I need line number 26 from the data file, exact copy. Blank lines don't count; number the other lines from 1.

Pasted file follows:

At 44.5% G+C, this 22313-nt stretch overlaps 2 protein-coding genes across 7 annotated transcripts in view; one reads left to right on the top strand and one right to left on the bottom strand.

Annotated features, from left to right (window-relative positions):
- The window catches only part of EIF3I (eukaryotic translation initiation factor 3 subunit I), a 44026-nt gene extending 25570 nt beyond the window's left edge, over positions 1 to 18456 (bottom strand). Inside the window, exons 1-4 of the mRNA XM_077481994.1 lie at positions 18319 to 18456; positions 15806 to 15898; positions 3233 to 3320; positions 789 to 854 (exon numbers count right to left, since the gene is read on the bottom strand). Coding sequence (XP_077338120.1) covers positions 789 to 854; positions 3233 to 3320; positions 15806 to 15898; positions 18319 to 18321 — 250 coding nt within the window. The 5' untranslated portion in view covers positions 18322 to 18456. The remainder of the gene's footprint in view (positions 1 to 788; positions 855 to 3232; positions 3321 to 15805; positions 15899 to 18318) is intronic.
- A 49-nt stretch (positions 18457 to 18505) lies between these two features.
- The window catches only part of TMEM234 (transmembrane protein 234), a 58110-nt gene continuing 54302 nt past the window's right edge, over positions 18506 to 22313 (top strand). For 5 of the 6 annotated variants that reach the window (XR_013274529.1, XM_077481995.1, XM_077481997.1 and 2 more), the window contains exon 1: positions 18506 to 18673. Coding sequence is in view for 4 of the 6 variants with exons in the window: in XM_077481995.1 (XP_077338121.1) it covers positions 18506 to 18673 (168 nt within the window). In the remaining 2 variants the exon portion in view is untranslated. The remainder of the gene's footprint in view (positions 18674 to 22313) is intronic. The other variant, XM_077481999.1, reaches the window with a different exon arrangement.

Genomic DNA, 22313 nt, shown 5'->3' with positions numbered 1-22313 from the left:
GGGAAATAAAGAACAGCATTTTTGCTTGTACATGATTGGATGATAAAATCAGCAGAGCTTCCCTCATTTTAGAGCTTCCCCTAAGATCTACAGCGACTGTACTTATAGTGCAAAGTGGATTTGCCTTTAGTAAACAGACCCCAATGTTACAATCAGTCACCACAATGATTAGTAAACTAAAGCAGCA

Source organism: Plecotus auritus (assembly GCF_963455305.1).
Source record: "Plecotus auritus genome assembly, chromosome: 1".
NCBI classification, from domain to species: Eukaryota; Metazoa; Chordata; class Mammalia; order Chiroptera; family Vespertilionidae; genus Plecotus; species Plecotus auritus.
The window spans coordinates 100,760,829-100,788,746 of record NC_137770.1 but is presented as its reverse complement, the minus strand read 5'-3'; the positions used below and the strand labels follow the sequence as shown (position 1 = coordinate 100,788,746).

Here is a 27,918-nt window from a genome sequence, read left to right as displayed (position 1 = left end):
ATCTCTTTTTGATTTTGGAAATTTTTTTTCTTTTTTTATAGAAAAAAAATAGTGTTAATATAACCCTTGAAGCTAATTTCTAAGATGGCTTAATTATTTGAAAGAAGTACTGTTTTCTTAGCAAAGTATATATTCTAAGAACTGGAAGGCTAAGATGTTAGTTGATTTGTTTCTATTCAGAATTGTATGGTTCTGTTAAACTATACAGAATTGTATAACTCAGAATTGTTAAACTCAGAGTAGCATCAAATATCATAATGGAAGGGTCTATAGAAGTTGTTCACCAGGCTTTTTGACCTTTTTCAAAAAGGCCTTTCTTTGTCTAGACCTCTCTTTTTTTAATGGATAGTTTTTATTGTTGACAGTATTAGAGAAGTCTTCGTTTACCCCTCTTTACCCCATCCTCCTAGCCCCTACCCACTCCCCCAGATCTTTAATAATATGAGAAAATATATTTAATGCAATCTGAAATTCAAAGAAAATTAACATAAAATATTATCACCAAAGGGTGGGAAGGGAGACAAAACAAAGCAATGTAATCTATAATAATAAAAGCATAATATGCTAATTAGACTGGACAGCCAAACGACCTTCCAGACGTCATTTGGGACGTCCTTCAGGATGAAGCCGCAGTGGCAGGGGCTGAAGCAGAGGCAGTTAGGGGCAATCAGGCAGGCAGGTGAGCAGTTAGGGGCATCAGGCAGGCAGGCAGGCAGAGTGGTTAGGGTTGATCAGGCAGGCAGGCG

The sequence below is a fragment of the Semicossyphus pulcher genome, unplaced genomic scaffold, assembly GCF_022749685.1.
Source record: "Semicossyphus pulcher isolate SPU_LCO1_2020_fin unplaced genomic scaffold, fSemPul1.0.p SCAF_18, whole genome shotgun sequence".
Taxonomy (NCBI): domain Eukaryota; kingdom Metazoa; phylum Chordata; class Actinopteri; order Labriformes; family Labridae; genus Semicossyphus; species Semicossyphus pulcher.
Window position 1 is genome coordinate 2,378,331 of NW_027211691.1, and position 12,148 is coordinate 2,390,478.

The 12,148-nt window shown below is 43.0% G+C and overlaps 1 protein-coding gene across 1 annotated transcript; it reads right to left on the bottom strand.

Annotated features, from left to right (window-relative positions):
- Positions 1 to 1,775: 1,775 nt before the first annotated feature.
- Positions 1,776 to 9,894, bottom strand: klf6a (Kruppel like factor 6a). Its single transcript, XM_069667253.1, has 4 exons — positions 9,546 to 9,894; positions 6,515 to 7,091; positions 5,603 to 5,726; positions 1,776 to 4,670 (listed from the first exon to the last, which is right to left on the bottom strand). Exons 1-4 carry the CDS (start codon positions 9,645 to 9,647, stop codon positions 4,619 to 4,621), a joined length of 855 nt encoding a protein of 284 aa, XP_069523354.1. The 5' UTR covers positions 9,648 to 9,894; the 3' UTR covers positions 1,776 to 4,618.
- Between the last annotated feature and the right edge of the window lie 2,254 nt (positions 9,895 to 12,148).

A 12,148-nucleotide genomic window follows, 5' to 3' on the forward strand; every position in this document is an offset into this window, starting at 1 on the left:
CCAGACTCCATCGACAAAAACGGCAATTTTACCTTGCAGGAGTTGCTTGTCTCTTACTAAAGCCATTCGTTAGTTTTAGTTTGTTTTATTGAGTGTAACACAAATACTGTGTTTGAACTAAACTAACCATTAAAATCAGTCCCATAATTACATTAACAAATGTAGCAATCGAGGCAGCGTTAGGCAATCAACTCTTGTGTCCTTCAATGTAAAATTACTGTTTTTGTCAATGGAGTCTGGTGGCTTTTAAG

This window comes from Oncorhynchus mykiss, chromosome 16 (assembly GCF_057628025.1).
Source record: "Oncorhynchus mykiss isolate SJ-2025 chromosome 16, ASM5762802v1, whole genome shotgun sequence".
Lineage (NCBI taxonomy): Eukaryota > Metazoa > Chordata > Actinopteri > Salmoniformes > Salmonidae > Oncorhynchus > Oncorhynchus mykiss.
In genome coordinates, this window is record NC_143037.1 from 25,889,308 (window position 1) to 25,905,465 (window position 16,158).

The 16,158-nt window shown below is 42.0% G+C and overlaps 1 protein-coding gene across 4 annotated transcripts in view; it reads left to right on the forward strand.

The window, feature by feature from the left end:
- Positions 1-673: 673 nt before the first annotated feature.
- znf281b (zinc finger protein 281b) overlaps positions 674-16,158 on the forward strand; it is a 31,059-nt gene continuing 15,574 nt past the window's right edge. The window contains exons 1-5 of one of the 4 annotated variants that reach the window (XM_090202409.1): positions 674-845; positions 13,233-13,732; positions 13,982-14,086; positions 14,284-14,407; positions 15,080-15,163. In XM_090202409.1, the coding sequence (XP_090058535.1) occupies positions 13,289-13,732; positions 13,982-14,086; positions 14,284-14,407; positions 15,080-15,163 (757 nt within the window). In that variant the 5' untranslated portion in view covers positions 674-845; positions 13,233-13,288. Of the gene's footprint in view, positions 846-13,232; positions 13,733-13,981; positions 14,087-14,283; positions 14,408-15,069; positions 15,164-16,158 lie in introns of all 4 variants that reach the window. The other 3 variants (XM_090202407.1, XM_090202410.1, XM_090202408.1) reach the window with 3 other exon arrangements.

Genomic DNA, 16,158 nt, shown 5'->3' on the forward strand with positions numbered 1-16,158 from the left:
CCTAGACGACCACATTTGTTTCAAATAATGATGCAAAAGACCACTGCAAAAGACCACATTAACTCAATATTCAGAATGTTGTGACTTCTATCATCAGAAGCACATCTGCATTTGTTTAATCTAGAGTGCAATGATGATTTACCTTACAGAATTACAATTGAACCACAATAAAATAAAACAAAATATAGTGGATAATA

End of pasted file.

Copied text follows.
Source record: "Oncorhynchus mykiss isolate SJ-2025 chromosome 16, ASM5762802v1, whole genome shotgun sequence".